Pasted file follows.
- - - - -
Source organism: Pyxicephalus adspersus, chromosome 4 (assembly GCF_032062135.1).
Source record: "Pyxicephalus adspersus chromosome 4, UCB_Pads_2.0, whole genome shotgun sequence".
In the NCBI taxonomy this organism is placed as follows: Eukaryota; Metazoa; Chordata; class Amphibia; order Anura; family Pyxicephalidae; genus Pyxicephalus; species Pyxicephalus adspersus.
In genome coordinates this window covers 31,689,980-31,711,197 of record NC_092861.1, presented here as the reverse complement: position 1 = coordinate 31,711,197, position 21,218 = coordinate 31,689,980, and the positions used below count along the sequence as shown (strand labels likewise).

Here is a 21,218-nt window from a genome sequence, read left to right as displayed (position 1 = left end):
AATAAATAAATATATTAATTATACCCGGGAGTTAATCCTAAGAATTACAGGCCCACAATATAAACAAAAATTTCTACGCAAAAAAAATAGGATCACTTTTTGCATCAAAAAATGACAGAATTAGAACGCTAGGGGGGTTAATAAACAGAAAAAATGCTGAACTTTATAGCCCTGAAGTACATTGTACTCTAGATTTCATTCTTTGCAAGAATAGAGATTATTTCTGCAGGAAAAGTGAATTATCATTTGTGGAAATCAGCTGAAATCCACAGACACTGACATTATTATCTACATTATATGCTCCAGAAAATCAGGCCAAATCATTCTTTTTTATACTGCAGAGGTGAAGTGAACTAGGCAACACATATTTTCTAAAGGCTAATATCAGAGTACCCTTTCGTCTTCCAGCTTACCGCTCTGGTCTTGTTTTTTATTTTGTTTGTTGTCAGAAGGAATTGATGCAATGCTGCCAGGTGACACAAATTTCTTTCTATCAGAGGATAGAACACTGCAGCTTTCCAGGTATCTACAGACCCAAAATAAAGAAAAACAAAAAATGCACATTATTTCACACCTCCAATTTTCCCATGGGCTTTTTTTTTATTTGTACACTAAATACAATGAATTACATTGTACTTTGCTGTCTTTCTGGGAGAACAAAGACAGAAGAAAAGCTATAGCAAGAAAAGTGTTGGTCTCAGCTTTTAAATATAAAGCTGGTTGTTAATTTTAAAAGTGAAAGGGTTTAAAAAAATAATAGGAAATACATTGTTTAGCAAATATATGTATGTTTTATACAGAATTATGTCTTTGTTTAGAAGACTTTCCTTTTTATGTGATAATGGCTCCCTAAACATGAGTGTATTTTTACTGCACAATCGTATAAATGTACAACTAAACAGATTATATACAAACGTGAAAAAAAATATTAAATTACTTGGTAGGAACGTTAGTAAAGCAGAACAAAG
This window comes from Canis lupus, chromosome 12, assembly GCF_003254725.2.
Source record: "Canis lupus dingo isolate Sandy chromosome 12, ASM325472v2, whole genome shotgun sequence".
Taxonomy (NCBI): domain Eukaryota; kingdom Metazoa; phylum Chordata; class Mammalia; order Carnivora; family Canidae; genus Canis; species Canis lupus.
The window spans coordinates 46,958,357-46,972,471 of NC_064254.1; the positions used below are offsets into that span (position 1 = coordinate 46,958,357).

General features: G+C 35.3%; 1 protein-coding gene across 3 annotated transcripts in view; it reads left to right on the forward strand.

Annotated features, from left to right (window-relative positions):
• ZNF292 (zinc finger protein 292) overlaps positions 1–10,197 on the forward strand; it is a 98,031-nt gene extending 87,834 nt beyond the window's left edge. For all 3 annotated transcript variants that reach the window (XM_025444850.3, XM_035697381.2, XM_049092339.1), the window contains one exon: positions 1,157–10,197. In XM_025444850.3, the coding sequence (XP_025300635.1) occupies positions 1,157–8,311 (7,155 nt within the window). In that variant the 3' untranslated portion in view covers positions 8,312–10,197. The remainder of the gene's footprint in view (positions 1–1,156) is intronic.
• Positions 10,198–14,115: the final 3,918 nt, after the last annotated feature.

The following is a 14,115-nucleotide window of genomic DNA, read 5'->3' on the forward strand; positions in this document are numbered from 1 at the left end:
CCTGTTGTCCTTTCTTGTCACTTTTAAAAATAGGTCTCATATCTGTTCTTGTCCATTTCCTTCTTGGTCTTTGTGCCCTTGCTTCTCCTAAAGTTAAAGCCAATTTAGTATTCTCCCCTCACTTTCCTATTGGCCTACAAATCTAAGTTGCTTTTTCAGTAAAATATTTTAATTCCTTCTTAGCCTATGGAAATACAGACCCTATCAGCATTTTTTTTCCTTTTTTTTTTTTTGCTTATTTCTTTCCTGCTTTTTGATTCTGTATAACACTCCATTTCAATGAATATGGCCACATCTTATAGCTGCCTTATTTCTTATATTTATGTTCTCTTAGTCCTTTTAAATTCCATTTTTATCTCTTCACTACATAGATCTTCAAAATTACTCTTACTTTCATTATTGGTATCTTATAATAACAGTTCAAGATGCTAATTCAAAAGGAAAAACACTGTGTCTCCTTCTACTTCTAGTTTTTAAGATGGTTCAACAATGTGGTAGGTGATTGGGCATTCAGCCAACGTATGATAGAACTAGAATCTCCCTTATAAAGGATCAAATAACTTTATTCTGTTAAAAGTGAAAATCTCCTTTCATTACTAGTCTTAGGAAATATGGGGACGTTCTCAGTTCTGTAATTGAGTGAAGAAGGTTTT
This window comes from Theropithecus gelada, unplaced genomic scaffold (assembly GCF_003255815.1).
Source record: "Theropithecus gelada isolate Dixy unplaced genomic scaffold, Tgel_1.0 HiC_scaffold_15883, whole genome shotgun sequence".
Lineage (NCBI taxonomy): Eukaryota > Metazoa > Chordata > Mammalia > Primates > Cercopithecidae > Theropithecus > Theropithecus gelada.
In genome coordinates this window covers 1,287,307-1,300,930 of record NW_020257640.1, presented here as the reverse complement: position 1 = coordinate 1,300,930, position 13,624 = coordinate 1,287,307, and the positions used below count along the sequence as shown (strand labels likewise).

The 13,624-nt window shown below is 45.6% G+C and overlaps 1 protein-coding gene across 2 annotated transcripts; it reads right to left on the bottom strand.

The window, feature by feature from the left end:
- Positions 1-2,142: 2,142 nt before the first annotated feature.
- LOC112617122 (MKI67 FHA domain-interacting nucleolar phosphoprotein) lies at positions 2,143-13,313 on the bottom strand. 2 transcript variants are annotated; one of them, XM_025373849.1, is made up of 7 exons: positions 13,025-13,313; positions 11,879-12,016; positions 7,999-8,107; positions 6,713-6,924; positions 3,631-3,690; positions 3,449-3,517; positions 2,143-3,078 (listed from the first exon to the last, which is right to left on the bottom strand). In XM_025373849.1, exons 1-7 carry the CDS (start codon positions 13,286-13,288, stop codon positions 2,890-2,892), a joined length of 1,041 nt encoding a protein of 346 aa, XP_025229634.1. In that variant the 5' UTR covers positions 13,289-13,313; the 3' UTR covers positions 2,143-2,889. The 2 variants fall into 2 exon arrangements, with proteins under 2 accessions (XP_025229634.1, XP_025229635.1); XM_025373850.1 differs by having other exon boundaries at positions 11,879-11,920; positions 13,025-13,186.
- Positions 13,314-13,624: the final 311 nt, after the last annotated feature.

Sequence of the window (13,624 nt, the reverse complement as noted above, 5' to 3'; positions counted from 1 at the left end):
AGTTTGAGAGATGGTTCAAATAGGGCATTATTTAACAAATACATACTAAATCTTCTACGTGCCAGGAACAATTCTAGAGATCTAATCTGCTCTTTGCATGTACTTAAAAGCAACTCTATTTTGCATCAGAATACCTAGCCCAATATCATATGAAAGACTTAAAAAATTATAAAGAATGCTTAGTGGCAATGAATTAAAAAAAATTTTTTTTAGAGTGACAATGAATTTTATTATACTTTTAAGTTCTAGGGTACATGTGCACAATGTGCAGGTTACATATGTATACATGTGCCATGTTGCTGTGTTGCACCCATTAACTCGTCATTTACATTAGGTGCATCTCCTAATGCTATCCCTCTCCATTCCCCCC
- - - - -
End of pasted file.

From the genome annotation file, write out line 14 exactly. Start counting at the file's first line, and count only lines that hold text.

• Positions 10,198–14,115: the final 3,918 nt, after the last annotated feature.